Press Releases


Agency: Department of Health and Human Services

Project Title: Expansion and Renovation of Trauma Center at Riverside County Regional Medical Center
Recipient:  County of Riverside
Location:  26520 Cactus Avenue, Moreno Valley, CA 92555
Amount Requested:  $1,000,000

Riverside County Regional Medical Center is the emergency first responder for the County and has the County’s only pediatric trauma designation and the only mass decontamination unit for chemical/biological incidents.  The current Trauma Unit is equipped with one trauma room with limited space.  This project is to expand the trauma center to four new trauma bays.  This is a valuable use of taxpayer funding because the medical center is the first responder and major trauma center for the County’s 2 million residents.

Project Title: Medical Equipment for University of California, Davis Cancer Center
Recipient:  University of California, Davis Medical Center
Location:  One Shields Avenue, Davis, CA, 95616
Amount Requested:  $500,000

The University of California, Davis is seeking to expand its Cancer Center.  This project will address the rapidly growing demand for specialized cancer diagnosis and treatment services in Northern California.  The expansion will provide additional exam rooms and infusion treatment stations, administrative support space and a new special-procedure suite.  The requested funding will help pay for medical equipment for expanded cancer diagnosis and treatment facilities.  This is a valuable use of federal funding because the UC Davis Cancer Center is the only National Cancer Institute serving the Central Valley and Northern California, a region of more than 6 million people.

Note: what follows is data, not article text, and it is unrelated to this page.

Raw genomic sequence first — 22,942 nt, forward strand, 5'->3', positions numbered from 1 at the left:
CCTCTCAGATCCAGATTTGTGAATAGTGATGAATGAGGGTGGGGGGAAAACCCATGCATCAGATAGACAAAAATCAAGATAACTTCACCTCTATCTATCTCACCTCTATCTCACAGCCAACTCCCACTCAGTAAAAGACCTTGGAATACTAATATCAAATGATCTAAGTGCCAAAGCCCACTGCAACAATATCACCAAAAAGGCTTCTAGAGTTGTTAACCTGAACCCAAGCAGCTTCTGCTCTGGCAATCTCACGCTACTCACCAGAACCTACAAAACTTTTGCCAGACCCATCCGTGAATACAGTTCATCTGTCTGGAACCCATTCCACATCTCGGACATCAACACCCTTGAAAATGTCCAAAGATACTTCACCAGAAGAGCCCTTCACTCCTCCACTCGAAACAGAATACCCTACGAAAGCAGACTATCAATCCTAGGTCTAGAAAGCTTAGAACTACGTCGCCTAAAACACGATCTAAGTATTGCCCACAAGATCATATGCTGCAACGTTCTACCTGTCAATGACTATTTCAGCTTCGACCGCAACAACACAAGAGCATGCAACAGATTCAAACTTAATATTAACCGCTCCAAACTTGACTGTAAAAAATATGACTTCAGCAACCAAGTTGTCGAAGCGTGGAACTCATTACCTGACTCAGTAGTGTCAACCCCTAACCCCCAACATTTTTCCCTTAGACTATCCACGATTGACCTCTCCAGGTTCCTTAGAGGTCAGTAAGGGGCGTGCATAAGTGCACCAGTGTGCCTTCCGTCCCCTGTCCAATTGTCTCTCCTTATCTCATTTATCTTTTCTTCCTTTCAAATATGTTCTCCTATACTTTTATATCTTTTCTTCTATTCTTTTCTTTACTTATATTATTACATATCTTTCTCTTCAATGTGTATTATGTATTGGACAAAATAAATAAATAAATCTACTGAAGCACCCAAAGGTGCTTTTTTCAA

Project Title: Alameda County Medical Center Hospital Equipment
Recipient:  Alameda County Medical Center
Location:  1411 East 31st Street, Oakland, CA 94602
Amount Requested:  $1,000,000

The Alameda County Medical Center is seeking to replace its out-dated physiological monitoring systems, used to measure patients’ vital signs, and purchase Fluoroscopy digital imaging units and Ultrasound scanning equipment for its emergency facilities.  The Center’s current systems are past their end-of-life use, leaving outpatients to seek medical imaging examinations at private facilities and inpatients to be transported to other hospitals for these services.  The Center’s Emergency Departments are the busiest in the County, with nearly 80,000 visits annually.  Replacing these outdated systems is a valuable use of federal funding because it will improve treatment, reduce wait time and length of stay, and improve service in the ER, radiology and intensive care units.

Project Title: Tulare Health Care District Hospital Expansion
Recipient:  Tulare Regional Medical Center
Location:  869 Cherry Street, Tulare, CA 93274
Amount Requested:  $550,000